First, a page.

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digitally, like perfecting your timing. When you’re not next to your broadcast partner, Vitale said, you’re not concentrating on the game as much as you usually are. Vitale said he hopes to be back calling games in-person next season, and as more events are held indoors this spring and summer, it appears likely he will. Vitale himself is holding his annual Dick Vitale Gala on May 7 at the Ritz-Carlton, Sarasota. The annual event, which raises money for The V Foundation for Cancer Research, will be held in person this year after an all-digital broadcast in 2020. There will also be a livestream of the event for those unable to attend. People can donate online at DickVitaleGala.com, or they can purchase autographed merchandise from him in person. He’s not hard to spot as most weekdays around noon, Vitale said, he will be at Lakewood Ranch’s First Watch location with a stack of books and T-shirts.

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EAST COUNTY OBSERVER

YourObserver.com

PROSE AND KOHN

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THURSDAY, APRIL 15, 2021

17

RYAN KOHN

One final encore for Braden River’s Gordon A t the 2021 Manatee-Sarasota Boys and Girls Basketball Senior All-Star Games, one player rose above the rest. The event, which also featured 3-point contests and a dunk contest, was held April 8 at Bradenton Christian School, though Lakewood Ranch High boys basketball coach Jeremy Schiller was the event’s de facto host. In a rare occurrence, the boys’ game did not feature a single player from Lakewood Ranch High, Braden River High or The Out-of-Door Academy. Manatee won the boys game 63-62. The girls’ game, however, saw a handful of area seniors get a final encore, and that included Braden River’s O’Mariah Gordon, the two-time Gatorade Florida Girls Basketball Player of the Year and a Florida State signee. Due to a shortage of players on Sarasota’s side, Braden River’s All-Stars actually switched teams, so Gordon and fellow Pirate Cheyenne Stubbs went against Lakewood Ranch All-Stars Taylor Young and Jordan Brown, who represented Manatee. During the game, Gordon was still doing all the amazing things we have come to expect. Even though the game’s result was meaningless, she was giving it everything she had. At one point in the second quarter, Gordon missed a 3-point shot from the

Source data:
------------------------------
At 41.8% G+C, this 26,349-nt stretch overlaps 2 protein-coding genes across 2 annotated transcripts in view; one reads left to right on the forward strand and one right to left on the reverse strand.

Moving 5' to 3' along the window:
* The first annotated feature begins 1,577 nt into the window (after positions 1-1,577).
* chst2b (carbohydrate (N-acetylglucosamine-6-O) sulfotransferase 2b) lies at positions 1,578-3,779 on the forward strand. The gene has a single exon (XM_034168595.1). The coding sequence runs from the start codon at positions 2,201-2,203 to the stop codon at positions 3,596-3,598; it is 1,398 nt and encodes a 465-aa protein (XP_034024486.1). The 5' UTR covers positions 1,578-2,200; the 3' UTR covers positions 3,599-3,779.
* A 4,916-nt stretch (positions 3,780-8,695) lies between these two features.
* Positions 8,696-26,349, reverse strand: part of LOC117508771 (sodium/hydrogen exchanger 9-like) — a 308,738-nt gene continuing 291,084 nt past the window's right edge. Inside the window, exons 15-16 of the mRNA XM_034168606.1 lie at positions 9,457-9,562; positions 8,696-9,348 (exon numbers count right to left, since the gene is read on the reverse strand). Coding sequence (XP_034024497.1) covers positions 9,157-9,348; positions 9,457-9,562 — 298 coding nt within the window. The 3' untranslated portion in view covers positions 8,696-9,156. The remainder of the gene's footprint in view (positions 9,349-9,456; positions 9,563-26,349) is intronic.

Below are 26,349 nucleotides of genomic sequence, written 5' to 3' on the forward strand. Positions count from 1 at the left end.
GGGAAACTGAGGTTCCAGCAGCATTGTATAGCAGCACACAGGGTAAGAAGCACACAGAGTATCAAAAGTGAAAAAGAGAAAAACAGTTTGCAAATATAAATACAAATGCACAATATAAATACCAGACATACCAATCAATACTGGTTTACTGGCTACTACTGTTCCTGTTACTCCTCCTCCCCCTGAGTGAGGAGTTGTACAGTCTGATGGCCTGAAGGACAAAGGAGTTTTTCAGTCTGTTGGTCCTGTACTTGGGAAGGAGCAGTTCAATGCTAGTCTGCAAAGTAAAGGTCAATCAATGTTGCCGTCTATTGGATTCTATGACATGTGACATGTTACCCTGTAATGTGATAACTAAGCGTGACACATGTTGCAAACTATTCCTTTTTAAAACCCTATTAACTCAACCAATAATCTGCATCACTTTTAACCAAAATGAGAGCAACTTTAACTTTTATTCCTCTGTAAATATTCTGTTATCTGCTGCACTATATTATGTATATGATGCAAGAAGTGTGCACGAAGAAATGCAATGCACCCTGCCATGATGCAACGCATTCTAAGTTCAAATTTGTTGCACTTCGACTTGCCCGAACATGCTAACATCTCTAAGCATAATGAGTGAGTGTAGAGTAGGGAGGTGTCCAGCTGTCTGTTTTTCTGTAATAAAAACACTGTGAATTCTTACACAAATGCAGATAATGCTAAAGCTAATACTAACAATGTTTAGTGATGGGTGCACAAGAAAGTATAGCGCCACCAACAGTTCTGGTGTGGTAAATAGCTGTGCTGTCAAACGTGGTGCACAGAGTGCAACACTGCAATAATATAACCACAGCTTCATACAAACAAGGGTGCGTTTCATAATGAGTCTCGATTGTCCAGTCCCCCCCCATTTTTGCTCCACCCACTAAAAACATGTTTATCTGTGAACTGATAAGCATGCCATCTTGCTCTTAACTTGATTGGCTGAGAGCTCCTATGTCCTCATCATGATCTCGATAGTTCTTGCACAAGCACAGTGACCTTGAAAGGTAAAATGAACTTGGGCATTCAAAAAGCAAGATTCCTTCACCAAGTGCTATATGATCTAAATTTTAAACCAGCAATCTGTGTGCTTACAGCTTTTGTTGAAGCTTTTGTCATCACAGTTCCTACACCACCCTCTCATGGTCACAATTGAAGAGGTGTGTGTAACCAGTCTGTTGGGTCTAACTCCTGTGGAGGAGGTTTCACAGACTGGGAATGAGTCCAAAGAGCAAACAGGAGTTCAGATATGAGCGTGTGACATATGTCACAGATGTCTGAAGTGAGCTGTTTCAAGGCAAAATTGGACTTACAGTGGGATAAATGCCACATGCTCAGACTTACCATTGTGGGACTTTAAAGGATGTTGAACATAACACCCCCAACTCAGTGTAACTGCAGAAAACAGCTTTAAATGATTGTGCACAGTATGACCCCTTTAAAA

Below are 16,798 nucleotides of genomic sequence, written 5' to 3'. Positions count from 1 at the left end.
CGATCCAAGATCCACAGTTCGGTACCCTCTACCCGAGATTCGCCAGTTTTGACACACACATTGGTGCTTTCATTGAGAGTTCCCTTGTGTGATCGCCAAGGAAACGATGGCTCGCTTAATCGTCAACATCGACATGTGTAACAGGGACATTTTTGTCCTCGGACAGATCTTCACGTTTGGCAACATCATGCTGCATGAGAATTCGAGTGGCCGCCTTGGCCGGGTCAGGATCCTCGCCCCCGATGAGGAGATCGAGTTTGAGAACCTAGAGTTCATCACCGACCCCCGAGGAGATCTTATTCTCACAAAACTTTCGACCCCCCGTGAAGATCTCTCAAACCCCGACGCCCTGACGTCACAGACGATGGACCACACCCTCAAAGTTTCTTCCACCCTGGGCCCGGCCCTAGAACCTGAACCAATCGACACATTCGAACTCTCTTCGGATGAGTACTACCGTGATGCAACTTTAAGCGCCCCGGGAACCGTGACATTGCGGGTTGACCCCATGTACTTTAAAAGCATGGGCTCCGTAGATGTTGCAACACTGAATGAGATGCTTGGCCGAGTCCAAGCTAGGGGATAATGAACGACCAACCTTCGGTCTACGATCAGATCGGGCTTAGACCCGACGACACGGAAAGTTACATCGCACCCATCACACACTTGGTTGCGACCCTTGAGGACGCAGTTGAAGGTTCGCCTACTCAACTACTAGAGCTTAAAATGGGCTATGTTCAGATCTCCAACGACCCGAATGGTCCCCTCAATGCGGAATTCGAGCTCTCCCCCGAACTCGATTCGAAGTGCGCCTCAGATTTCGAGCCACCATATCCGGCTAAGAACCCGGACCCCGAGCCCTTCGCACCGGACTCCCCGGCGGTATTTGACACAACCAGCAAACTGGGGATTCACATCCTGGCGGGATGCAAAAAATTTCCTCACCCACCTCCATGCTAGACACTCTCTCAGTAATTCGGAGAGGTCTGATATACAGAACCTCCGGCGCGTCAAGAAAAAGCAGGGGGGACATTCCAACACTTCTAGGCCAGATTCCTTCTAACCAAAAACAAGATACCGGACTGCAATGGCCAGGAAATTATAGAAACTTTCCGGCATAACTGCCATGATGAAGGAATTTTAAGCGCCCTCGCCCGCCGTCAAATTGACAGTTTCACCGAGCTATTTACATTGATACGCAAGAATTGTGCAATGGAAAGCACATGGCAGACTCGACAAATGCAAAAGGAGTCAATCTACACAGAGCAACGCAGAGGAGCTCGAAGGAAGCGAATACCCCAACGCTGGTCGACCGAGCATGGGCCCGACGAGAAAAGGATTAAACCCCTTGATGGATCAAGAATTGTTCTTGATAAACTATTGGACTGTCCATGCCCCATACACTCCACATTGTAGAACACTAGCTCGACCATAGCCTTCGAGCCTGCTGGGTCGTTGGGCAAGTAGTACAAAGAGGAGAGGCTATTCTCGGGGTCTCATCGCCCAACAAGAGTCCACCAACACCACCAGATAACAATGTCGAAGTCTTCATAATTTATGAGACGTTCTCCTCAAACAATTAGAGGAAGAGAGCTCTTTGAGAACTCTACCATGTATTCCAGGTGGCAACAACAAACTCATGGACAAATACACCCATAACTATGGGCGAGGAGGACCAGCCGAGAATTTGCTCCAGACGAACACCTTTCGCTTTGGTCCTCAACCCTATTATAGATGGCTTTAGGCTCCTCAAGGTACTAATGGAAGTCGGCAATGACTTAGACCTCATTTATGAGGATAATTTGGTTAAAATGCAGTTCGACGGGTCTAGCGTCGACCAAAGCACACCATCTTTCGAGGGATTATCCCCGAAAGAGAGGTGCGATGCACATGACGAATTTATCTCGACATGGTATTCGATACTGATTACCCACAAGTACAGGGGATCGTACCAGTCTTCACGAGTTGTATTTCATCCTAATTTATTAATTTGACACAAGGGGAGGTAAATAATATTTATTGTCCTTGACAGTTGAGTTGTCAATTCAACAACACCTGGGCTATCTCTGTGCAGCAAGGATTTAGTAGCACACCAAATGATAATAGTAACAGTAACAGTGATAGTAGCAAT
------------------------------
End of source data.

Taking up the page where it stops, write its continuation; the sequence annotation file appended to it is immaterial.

Photos by Ryan Kohn

Above: Pirates Coach Stephanie Smith, Braden River senior O’Mariah Gordon and Lakewood Ranch High boys basketball Coach Jeremy Schiller celebrate Gordon’s overall 3-point contest win. Gordon made 13 shots in one minute in the finals. Right: Braden River High senior O’Mariah Gordon won the 3-point contest by hitting 18 shots in the girls final, then 13 shots in the overall final to beat Southeast High’s Galen Washington.

left side of the arc, then sprinted to the right corner of the arc to grab her own rebound before it went out of bounds. In the fourth quarter, Gordon connected on her version of an alley-oop from Stubbs — instead of a dunk, she turned the lob pass into a smoother-than-butter reverse layup in midair. The “Sarasota” All-Stars would defeat Manatee 59-35. Gordon finished with 14 points, while Stubbs, a Canisius signee, finished with 16 and took home the game’s MVP award. Gordon likely could have scored more